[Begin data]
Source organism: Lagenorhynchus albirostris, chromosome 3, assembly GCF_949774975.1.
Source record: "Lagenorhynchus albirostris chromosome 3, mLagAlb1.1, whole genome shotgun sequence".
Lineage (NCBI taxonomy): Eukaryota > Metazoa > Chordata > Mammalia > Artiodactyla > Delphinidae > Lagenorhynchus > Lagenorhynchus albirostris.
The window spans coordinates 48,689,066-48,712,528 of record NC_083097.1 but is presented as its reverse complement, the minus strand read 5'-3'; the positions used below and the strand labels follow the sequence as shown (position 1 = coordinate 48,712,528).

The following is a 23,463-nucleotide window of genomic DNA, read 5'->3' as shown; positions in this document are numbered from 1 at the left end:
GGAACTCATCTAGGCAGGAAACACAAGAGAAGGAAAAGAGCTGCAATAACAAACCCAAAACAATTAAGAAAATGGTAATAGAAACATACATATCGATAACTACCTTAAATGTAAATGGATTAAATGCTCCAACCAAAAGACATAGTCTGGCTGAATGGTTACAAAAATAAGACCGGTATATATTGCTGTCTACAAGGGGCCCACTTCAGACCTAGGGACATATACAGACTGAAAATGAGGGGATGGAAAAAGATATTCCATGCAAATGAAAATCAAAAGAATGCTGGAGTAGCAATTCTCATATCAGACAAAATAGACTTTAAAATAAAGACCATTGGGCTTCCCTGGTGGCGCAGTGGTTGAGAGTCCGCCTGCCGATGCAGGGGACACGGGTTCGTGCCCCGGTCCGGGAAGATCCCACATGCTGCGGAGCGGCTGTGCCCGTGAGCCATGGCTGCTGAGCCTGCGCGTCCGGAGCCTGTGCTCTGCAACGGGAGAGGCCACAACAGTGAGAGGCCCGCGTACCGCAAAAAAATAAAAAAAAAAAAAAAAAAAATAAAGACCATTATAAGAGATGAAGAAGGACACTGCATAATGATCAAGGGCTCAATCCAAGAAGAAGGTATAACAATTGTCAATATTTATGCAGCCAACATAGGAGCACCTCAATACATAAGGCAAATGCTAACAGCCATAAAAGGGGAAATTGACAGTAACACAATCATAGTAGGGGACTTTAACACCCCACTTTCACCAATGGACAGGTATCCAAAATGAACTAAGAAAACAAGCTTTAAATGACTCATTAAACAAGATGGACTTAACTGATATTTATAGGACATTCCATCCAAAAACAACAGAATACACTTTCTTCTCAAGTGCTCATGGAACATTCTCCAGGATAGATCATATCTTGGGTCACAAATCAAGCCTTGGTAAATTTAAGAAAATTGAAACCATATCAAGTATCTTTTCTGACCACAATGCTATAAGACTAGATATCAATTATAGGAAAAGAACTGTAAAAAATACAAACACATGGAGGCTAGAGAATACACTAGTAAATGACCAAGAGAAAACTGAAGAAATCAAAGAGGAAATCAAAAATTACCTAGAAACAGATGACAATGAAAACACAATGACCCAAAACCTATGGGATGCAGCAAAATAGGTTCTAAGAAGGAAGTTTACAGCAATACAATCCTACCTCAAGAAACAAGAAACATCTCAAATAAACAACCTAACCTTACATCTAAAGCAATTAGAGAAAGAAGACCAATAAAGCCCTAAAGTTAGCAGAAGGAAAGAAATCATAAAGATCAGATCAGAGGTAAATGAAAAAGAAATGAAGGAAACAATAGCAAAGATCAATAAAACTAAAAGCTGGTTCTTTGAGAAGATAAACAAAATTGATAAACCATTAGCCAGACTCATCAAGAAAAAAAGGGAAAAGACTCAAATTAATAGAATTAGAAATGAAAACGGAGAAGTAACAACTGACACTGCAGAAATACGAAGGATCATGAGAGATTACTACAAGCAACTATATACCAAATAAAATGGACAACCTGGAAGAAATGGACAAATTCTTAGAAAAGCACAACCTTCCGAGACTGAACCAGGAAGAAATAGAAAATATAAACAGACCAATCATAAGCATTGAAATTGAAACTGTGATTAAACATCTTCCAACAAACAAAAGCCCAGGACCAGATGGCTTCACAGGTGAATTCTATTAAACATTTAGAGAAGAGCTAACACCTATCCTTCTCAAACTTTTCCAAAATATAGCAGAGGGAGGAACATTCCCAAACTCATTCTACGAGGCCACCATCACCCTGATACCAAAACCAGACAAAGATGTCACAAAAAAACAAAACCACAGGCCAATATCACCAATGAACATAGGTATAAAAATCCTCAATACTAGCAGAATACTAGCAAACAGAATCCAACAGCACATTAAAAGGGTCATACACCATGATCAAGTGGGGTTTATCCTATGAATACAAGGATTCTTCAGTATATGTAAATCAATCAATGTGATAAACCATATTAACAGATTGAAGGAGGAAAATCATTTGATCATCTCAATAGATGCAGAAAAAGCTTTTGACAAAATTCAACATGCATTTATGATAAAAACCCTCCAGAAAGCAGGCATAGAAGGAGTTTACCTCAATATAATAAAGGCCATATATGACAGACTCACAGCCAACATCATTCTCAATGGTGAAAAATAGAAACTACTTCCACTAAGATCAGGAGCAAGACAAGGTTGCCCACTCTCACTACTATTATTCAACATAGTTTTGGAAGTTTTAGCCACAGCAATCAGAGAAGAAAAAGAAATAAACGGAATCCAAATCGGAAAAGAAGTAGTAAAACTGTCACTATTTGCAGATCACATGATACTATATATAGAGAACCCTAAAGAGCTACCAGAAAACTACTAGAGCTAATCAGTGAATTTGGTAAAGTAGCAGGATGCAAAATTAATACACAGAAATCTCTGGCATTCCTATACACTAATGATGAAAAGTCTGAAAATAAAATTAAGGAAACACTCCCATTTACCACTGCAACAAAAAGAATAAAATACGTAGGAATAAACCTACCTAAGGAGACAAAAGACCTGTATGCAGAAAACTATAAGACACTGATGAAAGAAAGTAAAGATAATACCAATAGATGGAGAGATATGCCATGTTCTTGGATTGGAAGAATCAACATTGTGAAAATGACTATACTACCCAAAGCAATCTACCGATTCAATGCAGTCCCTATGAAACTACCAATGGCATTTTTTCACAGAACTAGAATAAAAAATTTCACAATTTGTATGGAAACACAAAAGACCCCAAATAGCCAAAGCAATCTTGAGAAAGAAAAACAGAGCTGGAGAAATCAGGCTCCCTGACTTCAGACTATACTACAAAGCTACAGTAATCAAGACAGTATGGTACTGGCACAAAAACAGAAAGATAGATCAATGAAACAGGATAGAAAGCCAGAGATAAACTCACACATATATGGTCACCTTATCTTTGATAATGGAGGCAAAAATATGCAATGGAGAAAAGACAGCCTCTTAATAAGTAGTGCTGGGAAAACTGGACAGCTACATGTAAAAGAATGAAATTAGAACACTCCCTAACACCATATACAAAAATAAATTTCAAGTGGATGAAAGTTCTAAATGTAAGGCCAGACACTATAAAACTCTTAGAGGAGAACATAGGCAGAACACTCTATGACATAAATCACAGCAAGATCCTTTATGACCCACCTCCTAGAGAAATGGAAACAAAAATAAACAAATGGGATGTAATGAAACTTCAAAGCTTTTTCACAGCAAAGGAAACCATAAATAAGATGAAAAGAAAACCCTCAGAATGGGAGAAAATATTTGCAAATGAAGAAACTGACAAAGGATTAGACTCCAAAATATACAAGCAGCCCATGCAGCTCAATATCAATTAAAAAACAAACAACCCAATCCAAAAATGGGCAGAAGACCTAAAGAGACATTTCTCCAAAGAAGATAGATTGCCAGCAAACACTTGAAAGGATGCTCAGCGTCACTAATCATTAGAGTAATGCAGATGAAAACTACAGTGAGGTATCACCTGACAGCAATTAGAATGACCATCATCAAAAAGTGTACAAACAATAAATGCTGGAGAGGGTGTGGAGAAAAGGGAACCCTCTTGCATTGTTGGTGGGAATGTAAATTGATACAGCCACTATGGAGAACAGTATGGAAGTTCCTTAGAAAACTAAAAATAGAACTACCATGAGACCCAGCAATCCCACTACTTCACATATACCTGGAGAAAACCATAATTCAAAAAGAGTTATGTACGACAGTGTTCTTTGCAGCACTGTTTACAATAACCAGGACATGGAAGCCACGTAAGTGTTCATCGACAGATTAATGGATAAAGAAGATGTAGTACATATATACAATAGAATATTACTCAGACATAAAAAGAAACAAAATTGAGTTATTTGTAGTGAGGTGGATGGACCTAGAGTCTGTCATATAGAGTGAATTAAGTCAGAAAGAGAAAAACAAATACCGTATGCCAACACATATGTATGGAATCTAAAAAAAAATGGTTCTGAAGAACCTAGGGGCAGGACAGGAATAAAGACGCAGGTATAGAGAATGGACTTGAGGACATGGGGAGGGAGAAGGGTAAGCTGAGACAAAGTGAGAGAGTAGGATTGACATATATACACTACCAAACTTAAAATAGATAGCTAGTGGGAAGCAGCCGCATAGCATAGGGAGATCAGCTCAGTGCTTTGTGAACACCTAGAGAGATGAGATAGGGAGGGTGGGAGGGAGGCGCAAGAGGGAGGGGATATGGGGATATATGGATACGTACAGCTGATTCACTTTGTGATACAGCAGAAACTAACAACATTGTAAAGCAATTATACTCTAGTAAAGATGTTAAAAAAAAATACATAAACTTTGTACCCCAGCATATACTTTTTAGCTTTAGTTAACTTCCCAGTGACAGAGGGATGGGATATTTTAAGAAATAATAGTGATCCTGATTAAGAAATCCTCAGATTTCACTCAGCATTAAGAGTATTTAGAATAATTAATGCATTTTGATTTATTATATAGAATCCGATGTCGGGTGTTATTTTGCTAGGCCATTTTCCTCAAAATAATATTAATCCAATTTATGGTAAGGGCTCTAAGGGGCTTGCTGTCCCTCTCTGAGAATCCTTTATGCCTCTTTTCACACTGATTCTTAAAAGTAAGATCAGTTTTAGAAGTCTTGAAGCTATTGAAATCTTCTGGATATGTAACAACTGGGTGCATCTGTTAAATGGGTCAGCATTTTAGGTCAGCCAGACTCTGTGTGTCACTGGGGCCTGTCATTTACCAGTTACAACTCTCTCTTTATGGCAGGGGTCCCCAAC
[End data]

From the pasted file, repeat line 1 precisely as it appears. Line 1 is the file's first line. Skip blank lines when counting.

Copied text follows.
Source organism: Lagenorhynchus albirostris, chromosome 3, assembly GCF_949774975.1.